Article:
90 days of node.js - Day 10 Promises and refactoring

In case you don't know what this is all about, the out-of-loop link describing my 90 day journey through node land.

Day 10 was a fairly short day, but gave me some time to plan out what the next few days will be like.

One of the final goals of this whole node.js for 90 days is for me to build out a couple of real apps. I ended up identifying one app which I think will be easy to build together and will also help me pick up some interesting node.js libraries in a app to manage twitter lists. I love lists, but have always found the regular app pretty cumbersome to use. Ergo and itch I can scratch. I find that a structured goal can keep you highly motivated in any unstructured learning process (especially one started on a whim)

My focus today was to clean up the twitter client I originally made and modify it so it becomes a server - an express app. Right now all this app does is spit out a hunk of JSON when you make a request like so http://localhost:PROCESS.ARGV[2]/list?username=SCREENNAME. Not a major leap here, but a simple demonstration of the easiness in integrating  express with any simple request handler. It's still missing exception handling and timeout handling, but I'll get that in. It was a nice tie-in to the work of day 9.

The major change though was using Q. Q is a simple-to-use implementation of the Promises/A+ spec. I love Promises. I use jqeury's deferred right now in all my work and Q has impressed me with the ease in which the exceptions flow thru the promise chain and the simplicity in chaining and creating promises. I plan to use more of Q as time goes on, Personally, I have used Futures in Java before and that's pretty much what Promises are. If you have had to query across sharded databases and get a coherent result back all at once, this whole paradigm is a huge win. I'll leave Jake Archibald's excellent write up on promises to be your guide ( the demos were a little flaky, but I came for the code and stayed for the style and the laughs)

I am using Q quite extensively in the code right now. The idea is that since every call to the Twitter rest endpoints is async, I can either pass in callbacks all the way down OR return a promise at every level and have the calling code wait on when the promises are resolved. This makes it easy to conceptualize the flow of the code. It also makes error handling a breeze and I can use the promise chain to centralize the error messaging and logging. The inversion of control that you get with the promise informing the caller when it gets done, instead of the caller asking it is refreshingly simple to understand and use.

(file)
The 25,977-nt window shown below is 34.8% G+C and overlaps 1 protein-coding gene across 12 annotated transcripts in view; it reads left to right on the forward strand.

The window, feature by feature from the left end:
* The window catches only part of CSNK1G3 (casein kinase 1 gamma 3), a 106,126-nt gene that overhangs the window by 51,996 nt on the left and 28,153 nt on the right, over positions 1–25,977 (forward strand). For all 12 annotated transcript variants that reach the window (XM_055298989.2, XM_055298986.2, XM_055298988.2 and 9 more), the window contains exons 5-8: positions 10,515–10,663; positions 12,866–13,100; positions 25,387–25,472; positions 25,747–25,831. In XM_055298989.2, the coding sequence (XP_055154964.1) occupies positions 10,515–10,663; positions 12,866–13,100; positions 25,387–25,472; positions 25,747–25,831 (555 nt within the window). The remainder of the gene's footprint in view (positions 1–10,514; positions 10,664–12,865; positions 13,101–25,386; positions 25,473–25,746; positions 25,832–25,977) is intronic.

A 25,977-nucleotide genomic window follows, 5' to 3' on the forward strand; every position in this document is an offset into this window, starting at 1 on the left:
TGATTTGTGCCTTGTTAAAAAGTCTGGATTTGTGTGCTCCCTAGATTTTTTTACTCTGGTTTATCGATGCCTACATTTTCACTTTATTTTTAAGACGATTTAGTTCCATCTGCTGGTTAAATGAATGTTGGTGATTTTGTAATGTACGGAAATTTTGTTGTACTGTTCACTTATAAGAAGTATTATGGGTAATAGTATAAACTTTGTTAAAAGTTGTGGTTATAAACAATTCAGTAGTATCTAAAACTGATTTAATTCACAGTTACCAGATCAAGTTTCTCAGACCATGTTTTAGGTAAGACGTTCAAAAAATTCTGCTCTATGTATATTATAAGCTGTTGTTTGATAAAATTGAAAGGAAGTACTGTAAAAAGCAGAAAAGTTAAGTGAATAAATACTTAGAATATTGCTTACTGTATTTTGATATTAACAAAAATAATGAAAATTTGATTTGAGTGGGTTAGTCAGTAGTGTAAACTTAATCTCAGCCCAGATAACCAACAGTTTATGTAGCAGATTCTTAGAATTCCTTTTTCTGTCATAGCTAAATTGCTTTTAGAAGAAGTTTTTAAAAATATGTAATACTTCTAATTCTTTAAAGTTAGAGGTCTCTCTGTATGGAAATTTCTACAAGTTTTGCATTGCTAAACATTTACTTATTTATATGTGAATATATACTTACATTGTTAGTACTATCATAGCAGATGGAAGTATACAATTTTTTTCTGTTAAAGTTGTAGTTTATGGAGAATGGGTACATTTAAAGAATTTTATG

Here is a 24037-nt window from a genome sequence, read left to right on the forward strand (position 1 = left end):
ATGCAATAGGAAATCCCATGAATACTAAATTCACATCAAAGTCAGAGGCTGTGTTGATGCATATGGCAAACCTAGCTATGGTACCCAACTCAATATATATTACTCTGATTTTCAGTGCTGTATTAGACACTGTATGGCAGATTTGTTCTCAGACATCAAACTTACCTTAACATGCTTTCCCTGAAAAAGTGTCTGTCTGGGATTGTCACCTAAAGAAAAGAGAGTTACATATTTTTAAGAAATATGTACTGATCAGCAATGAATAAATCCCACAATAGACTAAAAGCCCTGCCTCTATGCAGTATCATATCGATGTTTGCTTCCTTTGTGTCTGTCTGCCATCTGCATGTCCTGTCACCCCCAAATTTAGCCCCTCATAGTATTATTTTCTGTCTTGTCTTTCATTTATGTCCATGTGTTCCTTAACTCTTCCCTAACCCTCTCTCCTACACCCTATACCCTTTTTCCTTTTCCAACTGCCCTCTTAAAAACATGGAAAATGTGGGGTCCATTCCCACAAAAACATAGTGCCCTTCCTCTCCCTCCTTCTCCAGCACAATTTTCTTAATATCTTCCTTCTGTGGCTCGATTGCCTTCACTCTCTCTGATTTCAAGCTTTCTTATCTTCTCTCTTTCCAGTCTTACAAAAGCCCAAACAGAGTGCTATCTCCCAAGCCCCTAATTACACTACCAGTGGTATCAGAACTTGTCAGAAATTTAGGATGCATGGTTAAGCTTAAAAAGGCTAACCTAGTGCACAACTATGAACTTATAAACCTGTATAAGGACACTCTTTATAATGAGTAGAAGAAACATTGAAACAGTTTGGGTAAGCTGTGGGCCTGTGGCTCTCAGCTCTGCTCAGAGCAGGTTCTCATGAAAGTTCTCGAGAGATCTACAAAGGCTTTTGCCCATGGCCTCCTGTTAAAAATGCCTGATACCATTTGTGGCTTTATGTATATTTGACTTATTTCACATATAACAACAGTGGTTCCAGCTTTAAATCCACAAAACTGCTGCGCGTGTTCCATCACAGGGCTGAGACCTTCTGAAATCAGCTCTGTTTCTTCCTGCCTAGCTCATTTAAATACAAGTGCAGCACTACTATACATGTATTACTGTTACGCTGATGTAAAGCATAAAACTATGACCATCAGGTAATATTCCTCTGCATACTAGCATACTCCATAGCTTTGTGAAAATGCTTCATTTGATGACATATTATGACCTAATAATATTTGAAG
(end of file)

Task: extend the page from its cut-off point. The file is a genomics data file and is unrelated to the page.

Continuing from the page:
Returning a Q promise from my functions is a bit of a leap. As far as I am concerned, all I am doing is returning an object implementing the Promises/A+ spec. In theory this should work with es6 when promises are delivered as part of the spec, since all Q does is return an object with a then and fail function in line with the Promises/A+ spec. This is a deviation from the design choice that I have seen in node code for the most part - callbacks. Callback hell is real and here to stay ( even though many people I've interviewed for work roles have never heard of it - odd that). If I can contain my code to be nicely organized around a when...then...fail paradigm, I think the code reads better, the intent is clear and debugging is easier.

You can take a gander at the code in the github repo. It's fairly shoddy code right now, so the next few days will be spent in making a more robust server. The next steps that I have planned are :

Another major goal of this whole exercise has been (re)learning how to write good technical documentation. I can write, but I am not sure if I can be effective in explaining why I am choosing a certain code path. It seems to me I have an opportunity to learn how to effectively describe the ideas of design that I am pursuing. I futzed around with a few ideas and eventually latched on docco. Docco is what backbone and underscore use to generate the annotated source code. The annotated source code has been such a life saver, I think it makes sense to write docs on those lines.

These steps involve a lot of building and compiling and seems like that also gives me a good opportunity to pick up grunt or gulp. I am picking gulp, only because the jsFiddle newsletter came out today (jsFiddle has a newsletter, you guys!!!) and it has a link to a tutorial for gulp. Not a workshopper I notice - might be an opportunity there.

In any case, looks like my next 5 days or so will remain packed with more node code.

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